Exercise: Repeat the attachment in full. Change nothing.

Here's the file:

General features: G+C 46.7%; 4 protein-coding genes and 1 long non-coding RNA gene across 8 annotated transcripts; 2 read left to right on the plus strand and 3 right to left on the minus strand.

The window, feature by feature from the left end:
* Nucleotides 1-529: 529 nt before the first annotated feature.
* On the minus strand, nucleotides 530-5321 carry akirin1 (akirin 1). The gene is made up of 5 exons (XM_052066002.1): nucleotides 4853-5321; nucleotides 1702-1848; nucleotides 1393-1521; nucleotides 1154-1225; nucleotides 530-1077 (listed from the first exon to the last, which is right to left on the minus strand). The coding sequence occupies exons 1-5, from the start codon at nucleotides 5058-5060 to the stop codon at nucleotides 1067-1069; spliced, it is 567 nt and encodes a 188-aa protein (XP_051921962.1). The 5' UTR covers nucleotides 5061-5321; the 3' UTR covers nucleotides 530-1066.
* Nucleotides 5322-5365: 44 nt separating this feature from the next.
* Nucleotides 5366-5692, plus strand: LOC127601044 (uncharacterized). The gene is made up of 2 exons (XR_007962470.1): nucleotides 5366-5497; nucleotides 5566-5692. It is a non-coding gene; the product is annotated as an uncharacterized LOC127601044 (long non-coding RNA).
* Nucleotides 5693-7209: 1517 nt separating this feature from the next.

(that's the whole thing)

General features: G+C 46.7%; 4 protein-coding genes and 1 long non-coding RNA gene across 8 annotated transcripts; 2 read left to right on the plus strand and 3 right to left on the minus strand.

The window, feature by feature from the left end:
* Nucleotides 1-529: 529 nt before the first annotated feature.
* On the minus strand, nucleotides 530-5321 carry akirin1 (akirin 1). The gene is made up of 5 exons (XM_052066002.1): nucleotides 4853-5321; nucleotides 1702-1848; nucleotides 1393-1521; nucleotides 1154-1225; nucleotides 530-1077 (listed from the first exon to the last, which is right to left on the minus strand). The coding sequence occupies exons 1-5, from the start codon at nucleotides 5058-5060 to the stop codon at nucleotides 1067-1069; spliced, it is 567 nt and encodes a 188-aa protein (XP_051921962.1). The 5' UTR covers nucleotides 5061-5321; the 3' UTR covers nucleotides 530-1066.
* Nucleotides 5322-5365: 44 nt separating this feature from the next.
* Nucleotides 5366-5692, plus strand: LOC127601044 (uncharacterized). The gene is made up of 2 exons (XR_007962470.1): nucleotides 5366-5497; nucleotides 5566-5692. It is a non-coding gene; the product is annotated as an uncharacterized LOC127601044 (long non-coding RNA).
* Nucleotides 5693-7209: 1517 nt separating this feature from the next.